San Francisco Electronic Music Festival (SFEMF): September 9 Concert

The final concert of the 2012 San Francisco Electronic Music Festival (SFEMF) took place on Saturday, September 9 at the Brava Theater. If there a common thread among the different performances on this evening, it was the use (and celebration) of analog electronics.

The concert opened with a solo piece by Chuck Johnson called Passivity and Void. The performance featured analog electronics with steel guitar as a sound source, and explored the tension between retaining and relinquishing control over timbre and musical processes. This is particularly true of feedback and random voltages that Johnson used. The result was beautiful low-frequency drones with complex textures layered on top.

[Chuck Johnson. Photo:]

I also found myself focused on his suitcase-based analog setup, similar at least in appearance to what I have been using of late.

The next set featured James Fei using a large speaker, in particular an Altec 604, as a musical instrument in its own right.

[James Fei and Altec 604. Photo:]

The large speaker, which is a model that has existed since the 1940s, is visually impressive. And the dramatic movements of its driver in response to the low and mixed frequency analog sound sources was a central aspect of the performance. Through his mixture of subtle long tones and more pointed elements, Fei seemed to imbue the speaker with a personality, expressing itself with motion and sound. It was fun to watch. As a purely sonic experience, the elements were simple, though not as minimalist as the piece’s title Sine of Merit would suggest.

The final set of the concert and of the festival featured a collaboration of Peter Conheim of Negativeland and Jon Leidecker (aka Wobbly) appropriately called Negativewobblyland. They were joined for this performance by Don Joyce.

[Negativewobblyland. Photo:]

Their performance, titled Booper Variations No. 18 and featured sounds and techniques based on Boopers, which were “analog feedback instruments created entirely from salvaged radio and amplifier parts.” Although the modern reinterpretation used samples and delays as forms of feedback, the music was based on the principles of the original Boopers. The result of sampling and feedback was a complex and varied array of electronic sounds and felt like a swiftly moving history of electronic music in a single set. The energy of the trio carried the music forward for the entire duration.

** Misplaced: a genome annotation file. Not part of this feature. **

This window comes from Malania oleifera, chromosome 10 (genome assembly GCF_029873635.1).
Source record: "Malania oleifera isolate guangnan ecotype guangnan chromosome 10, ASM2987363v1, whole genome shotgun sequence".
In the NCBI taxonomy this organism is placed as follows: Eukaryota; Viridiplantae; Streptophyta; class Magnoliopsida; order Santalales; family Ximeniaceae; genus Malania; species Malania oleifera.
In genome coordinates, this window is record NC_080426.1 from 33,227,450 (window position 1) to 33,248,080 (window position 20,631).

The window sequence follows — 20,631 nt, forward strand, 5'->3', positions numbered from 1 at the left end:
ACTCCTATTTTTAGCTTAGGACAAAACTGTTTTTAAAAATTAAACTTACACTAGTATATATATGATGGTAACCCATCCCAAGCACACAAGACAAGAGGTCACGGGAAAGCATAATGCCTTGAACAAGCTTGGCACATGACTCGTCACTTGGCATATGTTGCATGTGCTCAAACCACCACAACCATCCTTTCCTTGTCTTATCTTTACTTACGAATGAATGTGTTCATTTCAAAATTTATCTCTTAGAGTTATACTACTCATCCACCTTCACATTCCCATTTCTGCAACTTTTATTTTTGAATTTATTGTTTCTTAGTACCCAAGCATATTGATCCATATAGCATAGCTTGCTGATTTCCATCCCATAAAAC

Overall, this year’s SFEMF included several strong nights of music, and each of the nights was quite well attended. Additionally, there was a concurrent gallery exhibition, which I will review in the final installment of the series.

San Francisco Tape Music Festival

As promised, here is my post on the San Francisco Tape Music Festival. I had an opportunity to attend last Saturday’s program.

First, a word about “tape music.” Of course, it does not actually have to be on tape. Indeed it is now most often rendered as digital media: DVD or audio files. The San Francisco Tape Music Collective (which runs the festival) defines it as “audioArt diffused through a surround-sound speaker environment.” Essentially the “audio art” is music or other sound rendered onto media, and the performance is the live performance of that media in a hall through a speaker system. The way the media is mixed into the speakers and the live space creates a unique performance. And the fact that the material is recorded on media allows composers to create sounds that could never be performed live, even with modern computers – although the gap between what can be done live and what can only be rendered is narrowing over time. In the early days of electronic music, tape was in fact the only way to realize sounds, and thus the only way to perform the music. Modern tape music carries on that tradition.

The idea of going to concert hall and listening to a recording may seem odd, but like any other performance, it is about matching the content and presentation. There are really good tape-music performances, and really bad ones, and I have been to both. The Saturday performance at the festival was definitely a good one. It included classics of electronic music, such as John R Pierce’s Stochatta, one of early experiments in computer music at Bell Laboratories; and Lubiano Berio’s Thema (Ommagio a Joyce). Both pieces were premiered over 50 years ago. John R Pierce may be familiar to longtime readers of CatSynth as one of the co-discovers of the Bohlen Pierce scale.

Most of the other pieces on the program were far more recent, with the most recent being the premier of Cupido’s Suitcase by Cliff Caruthers. A series of three pieces in the first half, Winter Light (for Ingmar Bergman) by George Cremaschi, Pre-fader: Highly reverberant states by Goran Vejvoda and Chart Tempo & World Retrograde by Jon Liedecker/Wobbly explore three different aesthetics within recorded sound art: simple (but very powerful) sound synthesis with two oscillators, complex collages of sounds, and remixing of popular-music elements, respectively.

One piece that also got attention when the program was first announced was a piece by The Fireman, which is actually a due of Paul McCartney and Martin Glover aka Youth. As a piece on the program, I don’t know that is as memorable as the others I have discribed.

The program closed with a rather “hard” piece buzzz by Geraud Bec, which I leave to the reader’s imagination. Works by Maggi Payne, Zhiye Li and Kent Jolly rounded out the program.

Overall, a very even performance, there was no point at which I didn’t want to be there listening. I also think that this series is fairly accessible for those who are not familiar with contemporary or experimental music, nothing is too harsh or too provocative – then again, I don’t know if I am the best judge of that.